For many Native American communities, access to a full-service grocery store can be extremely limited, causing many residents to make less healthy food choices and contributing to diet-related health issues.
As part of an effort to fix that for a half-dozen low-income communities between Santa Fe and Albuquerque in New Mexico, a 50-foot, full-service grocery store-on-wheels began pulling up twice a week to a number of plazas in the area beginning in 2011, offering better food options to area residents. Without it, residents were forced to drive long distances to buy fresh groceries.
That was until early this year, when the “MoGro,” as the vehicle was called, was sold.
The MoGro had grown a small local following and was lauded in the media as an “innovative,” promising solution for food deserts. But the operation, co-created by Sysco chairman Rick Schneiders and his wife Beth, simply was not sustainable.
“It was an incredible piece of equipment that was incredibly expensive to run,” MoGro project director Rebecca Baran-Rees explained to The Huffington Post.
So the Santa Fe Community Foundation, the non-profit behind MoGro, started over and created a new model.
That model, called the Food Club, debuted this spring when MoGro partnered with Albuquerque-based Skarsgard Farms to offer reduced-price deliveries of organic produce and groceries that can be ordered either online or in person at one of six community center partner sites, which also serve as weekly pickup locations.
So far, the Food Club has been popular, Baran-Rees says.
The customizable, CSA-like boxes offer a selection of 10 to 12 different fruits and vegetables that would normally retail for up to $40 at a price of $20 -- or $10 for food-stamp recipients. Among this week’s selections are white turnips, zucchini, potatoes, cucumbers, onions, beets, kale and lettuce, plus several dozen bonus and substitutable items.
Key to the new model’s success, Baran-Rees believes, is the lower overhead cost and flexibility associated with the Food Club as well as the support of particularly active community partner sites like the La Familia Medical Center in Santa Fe, where they have already enrolled almost 300 families, most of whom submit orders at least twice a month.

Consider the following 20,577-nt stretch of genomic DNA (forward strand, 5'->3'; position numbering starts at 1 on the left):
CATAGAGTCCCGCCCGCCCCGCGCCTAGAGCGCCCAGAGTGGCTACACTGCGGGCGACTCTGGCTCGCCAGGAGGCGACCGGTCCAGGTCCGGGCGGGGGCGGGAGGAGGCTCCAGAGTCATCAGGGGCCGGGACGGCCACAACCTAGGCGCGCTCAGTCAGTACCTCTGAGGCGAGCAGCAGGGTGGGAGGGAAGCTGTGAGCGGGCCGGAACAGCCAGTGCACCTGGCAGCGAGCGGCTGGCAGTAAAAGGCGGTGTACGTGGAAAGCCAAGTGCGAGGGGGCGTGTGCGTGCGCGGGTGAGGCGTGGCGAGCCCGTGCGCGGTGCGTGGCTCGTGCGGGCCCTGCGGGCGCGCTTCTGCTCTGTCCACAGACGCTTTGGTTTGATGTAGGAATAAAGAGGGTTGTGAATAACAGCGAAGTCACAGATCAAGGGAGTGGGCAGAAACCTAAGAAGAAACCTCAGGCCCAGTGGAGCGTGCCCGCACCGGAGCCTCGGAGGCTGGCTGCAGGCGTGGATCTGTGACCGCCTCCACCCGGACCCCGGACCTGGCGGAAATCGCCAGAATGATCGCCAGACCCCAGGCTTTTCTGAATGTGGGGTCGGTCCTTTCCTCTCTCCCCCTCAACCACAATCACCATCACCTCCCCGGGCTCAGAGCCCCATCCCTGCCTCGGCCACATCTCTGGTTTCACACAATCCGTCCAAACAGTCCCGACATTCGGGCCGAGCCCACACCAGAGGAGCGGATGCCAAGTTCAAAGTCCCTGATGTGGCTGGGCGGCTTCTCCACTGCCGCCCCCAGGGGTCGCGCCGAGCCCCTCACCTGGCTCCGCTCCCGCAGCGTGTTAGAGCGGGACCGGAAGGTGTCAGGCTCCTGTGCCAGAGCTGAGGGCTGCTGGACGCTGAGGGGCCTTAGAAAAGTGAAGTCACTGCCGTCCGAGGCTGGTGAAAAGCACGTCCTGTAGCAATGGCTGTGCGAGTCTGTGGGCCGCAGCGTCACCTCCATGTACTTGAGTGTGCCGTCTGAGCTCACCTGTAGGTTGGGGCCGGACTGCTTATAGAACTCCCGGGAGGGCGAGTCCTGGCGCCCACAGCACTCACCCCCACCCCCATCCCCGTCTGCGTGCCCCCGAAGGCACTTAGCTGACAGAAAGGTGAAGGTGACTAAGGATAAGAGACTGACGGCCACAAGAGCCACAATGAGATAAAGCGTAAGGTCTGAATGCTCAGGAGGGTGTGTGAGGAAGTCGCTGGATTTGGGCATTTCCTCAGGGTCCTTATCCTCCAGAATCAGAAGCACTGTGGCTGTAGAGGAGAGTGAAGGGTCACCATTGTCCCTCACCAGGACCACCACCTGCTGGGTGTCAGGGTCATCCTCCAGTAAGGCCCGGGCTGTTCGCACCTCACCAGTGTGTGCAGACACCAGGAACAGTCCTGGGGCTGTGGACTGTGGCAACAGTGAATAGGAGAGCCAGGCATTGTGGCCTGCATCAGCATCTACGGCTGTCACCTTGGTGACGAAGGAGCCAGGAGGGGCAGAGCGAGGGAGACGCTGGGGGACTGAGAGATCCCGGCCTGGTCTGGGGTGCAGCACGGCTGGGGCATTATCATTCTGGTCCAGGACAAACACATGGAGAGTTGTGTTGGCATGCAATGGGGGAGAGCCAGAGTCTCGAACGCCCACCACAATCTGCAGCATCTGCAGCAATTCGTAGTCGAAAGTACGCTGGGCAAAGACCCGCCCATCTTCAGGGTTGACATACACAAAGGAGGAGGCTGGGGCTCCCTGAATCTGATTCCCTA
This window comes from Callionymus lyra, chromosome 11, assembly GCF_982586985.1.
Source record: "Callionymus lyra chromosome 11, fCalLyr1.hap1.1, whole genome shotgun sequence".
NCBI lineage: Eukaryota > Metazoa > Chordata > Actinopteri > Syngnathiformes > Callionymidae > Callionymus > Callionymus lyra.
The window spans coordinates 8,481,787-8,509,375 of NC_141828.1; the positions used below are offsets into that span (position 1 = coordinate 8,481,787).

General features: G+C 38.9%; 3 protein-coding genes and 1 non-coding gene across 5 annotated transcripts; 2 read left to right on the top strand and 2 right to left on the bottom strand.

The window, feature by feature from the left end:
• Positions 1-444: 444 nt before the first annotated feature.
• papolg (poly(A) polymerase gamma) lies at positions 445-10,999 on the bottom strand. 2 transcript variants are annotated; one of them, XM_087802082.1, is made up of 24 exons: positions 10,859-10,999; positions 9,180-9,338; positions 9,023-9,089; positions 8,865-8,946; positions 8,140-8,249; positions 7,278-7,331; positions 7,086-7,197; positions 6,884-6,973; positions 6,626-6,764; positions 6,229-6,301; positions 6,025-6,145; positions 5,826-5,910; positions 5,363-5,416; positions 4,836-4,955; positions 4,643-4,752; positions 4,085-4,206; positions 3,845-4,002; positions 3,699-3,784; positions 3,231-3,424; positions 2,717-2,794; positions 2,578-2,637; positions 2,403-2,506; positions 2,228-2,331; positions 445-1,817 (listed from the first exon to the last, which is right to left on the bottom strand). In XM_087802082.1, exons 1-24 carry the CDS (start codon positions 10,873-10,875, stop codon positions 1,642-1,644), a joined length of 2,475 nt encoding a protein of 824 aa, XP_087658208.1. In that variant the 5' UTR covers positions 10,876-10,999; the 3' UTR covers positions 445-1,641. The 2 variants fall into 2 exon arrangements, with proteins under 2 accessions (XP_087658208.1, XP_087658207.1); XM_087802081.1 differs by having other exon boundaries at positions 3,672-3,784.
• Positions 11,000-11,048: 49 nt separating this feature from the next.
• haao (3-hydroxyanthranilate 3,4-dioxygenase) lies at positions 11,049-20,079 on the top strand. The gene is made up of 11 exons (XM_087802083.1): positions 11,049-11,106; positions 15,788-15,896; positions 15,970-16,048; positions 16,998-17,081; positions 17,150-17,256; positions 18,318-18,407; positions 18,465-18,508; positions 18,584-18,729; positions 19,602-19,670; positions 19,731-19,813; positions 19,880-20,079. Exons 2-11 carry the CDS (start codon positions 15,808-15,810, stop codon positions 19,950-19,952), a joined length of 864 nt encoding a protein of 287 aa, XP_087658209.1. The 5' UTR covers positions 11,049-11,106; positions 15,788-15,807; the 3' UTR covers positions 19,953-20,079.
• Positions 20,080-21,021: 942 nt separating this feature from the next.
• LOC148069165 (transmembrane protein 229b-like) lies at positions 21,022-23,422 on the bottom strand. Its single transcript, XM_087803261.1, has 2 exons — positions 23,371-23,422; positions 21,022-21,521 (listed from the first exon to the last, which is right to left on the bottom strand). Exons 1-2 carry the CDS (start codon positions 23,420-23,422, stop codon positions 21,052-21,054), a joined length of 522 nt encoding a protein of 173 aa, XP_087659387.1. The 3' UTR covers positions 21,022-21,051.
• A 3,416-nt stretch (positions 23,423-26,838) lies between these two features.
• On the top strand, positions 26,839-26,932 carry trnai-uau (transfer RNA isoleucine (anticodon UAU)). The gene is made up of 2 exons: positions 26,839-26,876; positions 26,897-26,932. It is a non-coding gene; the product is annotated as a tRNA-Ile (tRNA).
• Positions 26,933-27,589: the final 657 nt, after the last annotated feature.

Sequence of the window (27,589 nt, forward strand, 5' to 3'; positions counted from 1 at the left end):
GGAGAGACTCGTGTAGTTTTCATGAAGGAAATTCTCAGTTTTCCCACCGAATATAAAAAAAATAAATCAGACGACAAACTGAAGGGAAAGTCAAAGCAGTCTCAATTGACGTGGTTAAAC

She is confident that the initiative can become sustainable in the near future so that, she hopes, it can continue to grow to bring more accessible, healthier food options to additional communities in the area.
If it succeeds, the Food Club could become a model for other food desert communities, both rural and urban, to consider adopting.
“The very issue we’re trying to address is that these communities are living without access to some of their basic needs,” Baran-Rees said. “If we can make it work in New Mexico, where we’re under-resourced in agriculture and facing a severe drought, if we’re able to enliven the local food economy here a bit, hopefully that bodes well for the rest of the country.”
The problem is a pressing one. According to the U.S. Department of Agriculture, an estimated 23.5 million Americans live in low-income areas located more than a mile away from a grocery store or supermarket in cities, more than 10 miles in rural communities. The 6,500 census tracts identified by the USDA as food deserts tend to have a greater concentration of minority populations and a high level of concentrated poverty.
These populations can also face diet-related health issues associated with their lack of food access, though the Centers for Disease Control and Prevention points out that more research on the subject is needed. Native American communities like the pueblo ones that MoGro operates in are particularly prone to high rates of Type II diabetes, a condition that can be caused by lifestyle factors such as poor eating habits.
Still, the CDC notes, some studies have shown that increased access to healthier food options does not always equate with individuals opting to actually consume those healthier foods.
Collin Payne, a marketing professor and co-director of the Consumer Behavior Lab at New Mexico State University, agrees that food access is a problem for many Americans, though ultimately only part of the problem.
“Habits are difficult to overcome. When you have a new grocery store in, say, a food desert, people may just end up having greater access to the less healthy stuff they had to go farther away to get before,” Payne said. “The issue of demand is not being addressed.”
Payne believes a more comprehensive approach could prove more effective, one that would use marketing to attempt to create demand for healthier foods that are also easy and fast to prepare .
As part of MoGro’s push to see that the produce purchased through its Food Club is actually eaten, the company has been organizing regular cooking and nutrition classes at a number of its community partner sites. They've also hosting a monthly lunch highlighting healthier foods at the Santo Domingo Pueblo’s senior center.
Baran-Rees is not naive when it comes to breaking old habits, but she believes change is possible, one cucumber at a time.
“This is a multi-generational kind of project,” Baran-Rees said. “Folks get really jazzed about the idea of, well, let’s get a food truck and take it out to all these different areas and that will change everything. But it takes a while and it takes, I think, having really strong and thoughtful partners who are the local champions in their community. Without that, you’re showing up with a food truck and nobody is shopping because you haven’t really engaged the community.”
Joseph Erbentraut covers promising innovations and challenges in the areas of food and water. In addition, they explore the evolving ways Americans are identifying and defining themselves. Tips? Email firstname.lastname@example.org.
Also on HuffPost: